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(PHP 4 >= 4.0.1, PHP 5)

levenshtein — Calculate Levenshtein distance between two strings


int levenshtein ( string $str1 , string $str2 [, int $cost_ins ], int $cost_rep , int $cost_del )

This function returns the Levenshtein-Distance between the two argument strings or -1, if one of the argument strings is longer than the limit of 255 characters.

The Levenshtein distance is defined as the minimal number of characters you have to replace, insert or delete to transform str1 into str2 . The complexity of the algorithm is O(m*n), where n and m are the length of str1 and str2 (rather good when compared to similar_text(), which is O(max(n,m)**3), but still expensive).

In its simplest form the function will take only the two strings as parameter and will calculate just the number of insert, replace and delete operations needed to transform str1 into str2 .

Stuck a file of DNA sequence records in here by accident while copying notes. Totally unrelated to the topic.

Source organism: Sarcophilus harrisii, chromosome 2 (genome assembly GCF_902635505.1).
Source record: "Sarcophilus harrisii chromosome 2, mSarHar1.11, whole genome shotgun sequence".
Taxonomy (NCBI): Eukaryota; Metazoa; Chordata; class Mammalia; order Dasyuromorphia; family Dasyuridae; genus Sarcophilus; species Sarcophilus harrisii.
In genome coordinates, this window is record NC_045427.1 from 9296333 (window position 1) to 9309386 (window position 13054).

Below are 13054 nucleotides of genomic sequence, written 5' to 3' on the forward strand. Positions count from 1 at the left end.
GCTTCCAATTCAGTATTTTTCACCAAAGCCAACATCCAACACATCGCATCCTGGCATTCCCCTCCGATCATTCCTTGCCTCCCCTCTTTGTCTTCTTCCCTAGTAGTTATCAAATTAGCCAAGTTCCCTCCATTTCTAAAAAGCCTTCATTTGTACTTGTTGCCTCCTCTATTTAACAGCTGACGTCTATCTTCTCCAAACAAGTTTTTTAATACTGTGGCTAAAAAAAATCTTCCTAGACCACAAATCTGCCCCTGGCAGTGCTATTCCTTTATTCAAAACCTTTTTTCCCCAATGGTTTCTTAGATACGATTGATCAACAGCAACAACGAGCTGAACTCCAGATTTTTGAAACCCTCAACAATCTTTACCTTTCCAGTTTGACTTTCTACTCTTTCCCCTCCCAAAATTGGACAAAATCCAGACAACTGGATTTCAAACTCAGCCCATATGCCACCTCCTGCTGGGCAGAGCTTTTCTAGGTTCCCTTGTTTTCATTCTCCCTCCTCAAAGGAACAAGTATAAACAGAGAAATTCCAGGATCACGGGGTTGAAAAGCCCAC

A second variant will take three additional parameters that define the cost of insert, replace and delete operations. This is more general and adaptive than variant one, but not as efficient.

Example#1 levenshtein() example

// input misspelled word
$input 'carrrot';

// array of words to check against
$words  = array('apple','pineapple','banana','orange',

// no shortest distance found, yet
$shortest = -1;

// loop through words to find the closest
foreach ($words as $word) {

// calculate the distance between the input word,
    // and the current word
$lev levenshtein($input$word);

// check for an exact match
if ($lev == 0) {

// closest word is this one (exact match)
$closest $word;
$shortest 0;

// break out of the loop; we've found an exact match

// if this distance is less than the next found shortest
    // distance, OR if a next shortest word has not yet been found
if ($lev <= $shortest || $shortest 0) {
// set the closest match, and shortest distance
$closest  $word;
$shortest $lev;

"Input word: $input\n";
if (
$shortest == 0) {
"Exact match found: $closest\n";
} else {
"Did you mean: $closest?\n";


The above example will output:

Input word: carrrot
Did you mean: carrot?

See also soundex(), similar_text(), and metaphone().